Gartner Blog Network


The Evolution of Cloud Security

by Neil MacDonald  |  February 25, 2010  |  3 Comments

I’ve researched virtualization security as it has evolved over the past several years, and I’ve come to the conclusion that Cloud Security (which is quite similar conceptually to virtualization security to begin with) will follow the same evolution:

Phase I: Organizations are focused on how to use the Cloud securely. That’s pretty much where we most of us are now.

Phase II: We start moving some of our security controls to the Cloud. This gained traction in 2009 and will be big in 2010. For example, web security gateway functions – see the “Cloudification” section in my post on the Top Six Trends for 2010.

Phase III: Using the Cloud to do things better than we can with our own on-premises equipment. Not only because Cloud-based computing should be an inherently more secure computing model, but for using the Cloud in ways that we can’t readily do with on-premises equipment. I’d be interested in your examples in addition to a few from my list:

  • Building more accurate models and heuristics of malware and malicious activity based on broad visibility and having more computing power to perform the analysis
  • Massively parallel static analysis of source code and binaries
  • Security that roams with the user as they move among networks we don’t own or control.
  • Real-time ‘reputation services’ that correlate information across multiple logical entities simultaneously – e.g. IP addresses, user identities, URLs, email and file objects.

That’s just a few of the emerging applications I envision.

No doubt, getting our usage of cloud-based computing secure is foundational. But that’s just the beginning of what is possible.

Category: cloud  next-generation-security-infrastructure  virtualization-security  

Tags: cloud-security  next-generation-security-infrastructure  virtualization-security  


Thoughts on The Evolution of Cloud Security


  1. Philam Osi says:

    Cloud computing is getting bigger and popular now. More and more companies are adopting it. For the security, I’m sure they already studied that long time ago. However, it could be improved more once tested..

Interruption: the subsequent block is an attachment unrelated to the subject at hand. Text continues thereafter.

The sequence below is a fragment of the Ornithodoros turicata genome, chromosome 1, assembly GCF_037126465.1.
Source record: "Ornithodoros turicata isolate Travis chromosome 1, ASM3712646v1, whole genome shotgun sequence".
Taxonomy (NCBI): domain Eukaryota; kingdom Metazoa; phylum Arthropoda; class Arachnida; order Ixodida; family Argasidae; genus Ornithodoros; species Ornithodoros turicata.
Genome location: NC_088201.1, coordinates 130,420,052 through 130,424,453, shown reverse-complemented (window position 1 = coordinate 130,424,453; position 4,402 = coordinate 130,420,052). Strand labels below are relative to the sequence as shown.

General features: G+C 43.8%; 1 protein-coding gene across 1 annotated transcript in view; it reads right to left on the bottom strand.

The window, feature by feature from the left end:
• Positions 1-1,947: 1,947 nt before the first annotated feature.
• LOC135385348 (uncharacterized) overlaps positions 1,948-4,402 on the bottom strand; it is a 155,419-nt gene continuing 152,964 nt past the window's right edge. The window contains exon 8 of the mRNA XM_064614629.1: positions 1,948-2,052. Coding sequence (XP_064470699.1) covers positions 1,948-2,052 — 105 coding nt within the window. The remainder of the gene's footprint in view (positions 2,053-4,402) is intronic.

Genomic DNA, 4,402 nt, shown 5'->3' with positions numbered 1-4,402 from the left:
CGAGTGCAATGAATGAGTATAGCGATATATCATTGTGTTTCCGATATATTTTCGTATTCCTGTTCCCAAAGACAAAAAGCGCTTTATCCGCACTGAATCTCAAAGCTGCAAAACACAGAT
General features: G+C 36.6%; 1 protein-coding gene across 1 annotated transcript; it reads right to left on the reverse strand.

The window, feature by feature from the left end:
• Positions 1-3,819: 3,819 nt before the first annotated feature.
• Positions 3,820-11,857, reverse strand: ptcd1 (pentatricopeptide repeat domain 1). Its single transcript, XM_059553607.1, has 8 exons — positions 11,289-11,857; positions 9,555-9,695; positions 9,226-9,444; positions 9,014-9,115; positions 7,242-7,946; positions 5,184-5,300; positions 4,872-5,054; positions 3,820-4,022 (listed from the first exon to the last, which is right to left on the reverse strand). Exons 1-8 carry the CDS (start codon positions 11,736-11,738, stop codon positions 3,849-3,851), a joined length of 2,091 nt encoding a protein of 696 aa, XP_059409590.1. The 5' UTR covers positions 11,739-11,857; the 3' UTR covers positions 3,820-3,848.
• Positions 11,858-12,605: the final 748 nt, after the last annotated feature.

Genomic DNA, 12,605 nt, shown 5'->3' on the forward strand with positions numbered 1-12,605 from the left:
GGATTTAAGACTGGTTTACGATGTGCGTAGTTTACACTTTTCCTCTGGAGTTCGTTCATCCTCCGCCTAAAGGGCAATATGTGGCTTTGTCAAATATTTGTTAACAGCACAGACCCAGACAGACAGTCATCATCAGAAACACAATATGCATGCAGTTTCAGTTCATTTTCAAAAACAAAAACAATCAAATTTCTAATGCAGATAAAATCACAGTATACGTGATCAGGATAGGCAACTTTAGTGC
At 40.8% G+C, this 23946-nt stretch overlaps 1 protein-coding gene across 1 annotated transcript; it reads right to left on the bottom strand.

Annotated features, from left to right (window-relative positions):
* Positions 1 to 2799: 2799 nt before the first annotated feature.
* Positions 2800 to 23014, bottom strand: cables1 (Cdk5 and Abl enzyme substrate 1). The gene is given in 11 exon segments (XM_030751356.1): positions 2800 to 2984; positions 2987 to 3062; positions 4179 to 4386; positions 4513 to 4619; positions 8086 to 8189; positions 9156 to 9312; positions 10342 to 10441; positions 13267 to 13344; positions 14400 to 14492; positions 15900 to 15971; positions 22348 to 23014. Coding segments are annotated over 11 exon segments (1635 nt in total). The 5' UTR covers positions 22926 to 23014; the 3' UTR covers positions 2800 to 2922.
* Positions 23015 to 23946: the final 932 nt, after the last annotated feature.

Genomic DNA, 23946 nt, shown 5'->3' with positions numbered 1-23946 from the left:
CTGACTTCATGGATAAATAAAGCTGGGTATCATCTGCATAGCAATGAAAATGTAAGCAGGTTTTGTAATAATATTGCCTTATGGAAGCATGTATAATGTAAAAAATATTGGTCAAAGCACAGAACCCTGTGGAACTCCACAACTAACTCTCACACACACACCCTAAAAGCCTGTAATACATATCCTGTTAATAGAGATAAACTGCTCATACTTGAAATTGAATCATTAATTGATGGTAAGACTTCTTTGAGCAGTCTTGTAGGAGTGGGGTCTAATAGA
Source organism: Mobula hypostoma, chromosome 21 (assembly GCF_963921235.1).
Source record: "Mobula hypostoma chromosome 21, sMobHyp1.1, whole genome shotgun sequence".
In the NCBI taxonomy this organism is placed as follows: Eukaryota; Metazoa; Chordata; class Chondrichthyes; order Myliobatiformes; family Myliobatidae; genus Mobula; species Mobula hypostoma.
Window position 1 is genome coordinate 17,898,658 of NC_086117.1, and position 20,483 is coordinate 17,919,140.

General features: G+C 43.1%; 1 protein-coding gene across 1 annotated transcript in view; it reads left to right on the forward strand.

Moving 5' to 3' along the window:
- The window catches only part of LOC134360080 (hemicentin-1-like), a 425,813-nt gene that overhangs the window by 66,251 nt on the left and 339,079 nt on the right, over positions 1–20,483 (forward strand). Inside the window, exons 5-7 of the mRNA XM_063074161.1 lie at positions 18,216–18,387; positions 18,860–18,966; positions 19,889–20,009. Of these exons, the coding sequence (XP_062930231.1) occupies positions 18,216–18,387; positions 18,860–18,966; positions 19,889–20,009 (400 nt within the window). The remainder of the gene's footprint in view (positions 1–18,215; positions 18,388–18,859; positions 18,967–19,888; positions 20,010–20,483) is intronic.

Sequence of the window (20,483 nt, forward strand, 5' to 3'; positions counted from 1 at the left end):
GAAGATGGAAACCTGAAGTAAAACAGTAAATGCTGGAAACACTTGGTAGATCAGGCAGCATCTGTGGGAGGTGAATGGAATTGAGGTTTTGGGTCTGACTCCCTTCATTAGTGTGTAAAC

2. Jay Heiser says:

    I’m not at all sure that ‘they’ studied it long ago.

  3. Neil MacDonald says:

    Philam, I mostly disagree (to Jay’s point), but partially agree.

    Let me explain.

    The Cloud isn’t one thing, so securing the Cloud can’t be one thing either. In Gartner’s Cloud architecture, the upper layers of Cloud Services (like Software as a Service) – procuring secure Cloud services can build on what we already know about procuing and secuing SaaS – like salesforce.com. We can also build on our knowledge and experience with dealing with outsourcers and how to incorporate security and SLAs into these types of offerings.

    But the Cloud is much more than this and some layers of the Cloud we have almost no experience in dealing with security – e.g. Application Platform as a Service and Infrastructure as a Service. Here, there are many alternatives and I wouldn’t agree that this is well known or well understood nor have standards of due dilligence been established.

    Neil



Comments are closed

Comments or opinions expressed on this blog are those of the individual contributors only, and do not necessarily represent the views of Gartner, Inc. or its management. Readers may copy and redistribute blog postings on other blogs, or otherwise for private, non-commercial or journalistic purposes, with attribution to Gartner. This content may not be used for any other purposes in any other formats or media. The content on this blog is provided on an "as-is" basis. Gartner shall not be liable for any damages whatsoever arising out of the content or use of this blog.